Why analytics comes down to people
- Institutions must define analytics for its stakeholders, then engage them
- Engagement strategies center on end users, data designers, executives
- Analytics and institutional priorities/goals must align
Since joining St. Edward’s University, Chief Data Officer Justin M. Sloan has been overseeing implementation of a robust analytics programme. Ellucian Principal Consultant Dr. Henry DeVries spoke with Sloan about how shifting institutional culture matters as much as shifting technology.
DeVries: Why is it important to address the “people” side of analytics?
Sloan: You can put the best technology in place, but if you don’t tackle the people side, you won’t get anywhere.
When we decided as an institution to make a major investment in analytics, we first had to educate people about what that even meant from a practical and strategic standpoint. We had to manage expectations about the resources and participation success would require.
Then we had to make it clear what value each stakeholder would get out of supporting this initiative. Most end users don’t walk up to me and say, “I need more analytics.” But they do want information that will improve their ability to do their jobs. So we focused on that.
DeVries: Who are the main stakeholders you’re engaging?
Sloan: We tend to think about them in three groups—end users, data designers, and executives. Each group is in a different place, mentally and practically speaking, so the engagement strategies need to be different—and yet also aligned.
- With end users, it’s about demonstrating new ways to engage with information and the power of integrating data campus wide.
- With data designers, it’s about getting them to unhitch from their role as gatekeeper of all institutional data.
- With executives, it’s about rethinking the way they ask questions, and, perhaps more importantly, how they use the answers.
We also have to work across these three groups. We’re ensuring they understand each other, that their goals are aligned, and the silos are coming down.
DeVries: What are the tactics you’re using to engage these stakeholders?
Sloan: We’re at about the ten month mark of an 18-month initiative. The first few months were primarily about information sharing and level setting. We made sure everyone understood the landscape—what systems we had, what information each contained, which were connected and which were not, and what questions we could and could not answer. Painting a picture of our current state was a compeling way to gain consensus that change was necessary.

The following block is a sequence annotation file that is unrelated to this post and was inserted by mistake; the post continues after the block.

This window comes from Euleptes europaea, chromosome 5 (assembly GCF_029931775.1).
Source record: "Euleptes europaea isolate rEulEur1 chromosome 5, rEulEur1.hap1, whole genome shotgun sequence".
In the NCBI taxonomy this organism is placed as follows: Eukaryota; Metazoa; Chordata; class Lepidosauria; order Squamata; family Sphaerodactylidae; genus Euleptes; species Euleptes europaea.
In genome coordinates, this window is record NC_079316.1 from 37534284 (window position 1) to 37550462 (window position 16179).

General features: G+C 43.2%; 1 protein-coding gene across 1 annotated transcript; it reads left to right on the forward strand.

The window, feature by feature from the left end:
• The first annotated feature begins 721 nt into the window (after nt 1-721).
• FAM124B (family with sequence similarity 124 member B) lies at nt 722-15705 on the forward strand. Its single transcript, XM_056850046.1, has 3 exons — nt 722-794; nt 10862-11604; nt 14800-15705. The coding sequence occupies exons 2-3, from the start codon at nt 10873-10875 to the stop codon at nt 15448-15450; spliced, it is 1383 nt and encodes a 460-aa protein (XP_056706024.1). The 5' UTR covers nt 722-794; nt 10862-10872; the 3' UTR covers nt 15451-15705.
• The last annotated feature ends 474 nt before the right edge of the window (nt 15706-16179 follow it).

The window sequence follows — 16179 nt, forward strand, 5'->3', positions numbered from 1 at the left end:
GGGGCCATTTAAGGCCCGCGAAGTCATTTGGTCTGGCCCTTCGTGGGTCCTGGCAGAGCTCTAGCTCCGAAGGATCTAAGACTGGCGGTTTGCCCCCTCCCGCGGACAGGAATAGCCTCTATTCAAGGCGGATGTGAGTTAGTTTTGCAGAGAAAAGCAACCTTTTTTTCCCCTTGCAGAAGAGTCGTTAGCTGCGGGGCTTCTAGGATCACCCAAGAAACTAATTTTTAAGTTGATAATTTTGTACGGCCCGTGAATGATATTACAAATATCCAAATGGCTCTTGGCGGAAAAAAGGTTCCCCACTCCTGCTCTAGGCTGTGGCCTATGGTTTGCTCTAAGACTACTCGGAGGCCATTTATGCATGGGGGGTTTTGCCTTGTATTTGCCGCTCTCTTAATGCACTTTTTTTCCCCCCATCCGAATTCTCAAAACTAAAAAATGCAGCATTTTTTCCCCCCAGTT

We evaluated our community to identify champions for this change across campus. We formed selection committees to evaluate new technology and held open forums to solicit input from students, faculty, and staff.
Now that we’ve selected new systems and developed an implementation plan, we’re about to begin a training and education process for end users. Training will include an introduction to new toolsets, our data governance plan, a common data glossary, and how to make a request for information or support. We’re trying to instill a new self-service mentality.
Q: What’s been the response to date?
Sloan: We’re well down the road, and there has been no panic, no one pulling the alarm. I attribute that to early and active engagement of all stakeholders.
People are motivated when they see the potential to improve student outcomes. Additionally, faculty and staff are realising the potential to gain new insights in order to invest limited resources more effectively.
Data designers are some of the most passionate advocates for redefining roles and processes, so that everyone is using data to make better decisions. They understand that by empowering end users to be self-sufficient, they can move the university further ahead in planning. Ultimately, the ideal would be to have about 70% of data available through self-service, with IT and IR handling the 30% that truly requires more sophisticated support. Right now it’s the other way around.
Q: How are institutional leaders embracing analytics?
Sloan: The university is in the process of developing a new strategic plan, and we’ve made it a priority to develop analytics that align.
The key performance indicators that come out of this plan will drive the way we structure dashboards and prioritize the collection of data. In the meantime, we’re working with university leaders on known priorities, such as enrollment and retention. We’re surveying current business needs and will layer in additional KPIs as we go.
We’ll know we’ve taken things to the next level when the institution is generating better data at a faster rate, and decision makers are spending the majority of their time prescribing actions and adjusting priorities based on that information.
Catch up on the series:
- How students expect institutions to use their data
- We have big data. It’s time for big insights.
- The cloud can transform your ability to use data - But you need some ground rules
If you have additional strategies or experiences to share around building an analytics-driven culture, please leave a Comment below.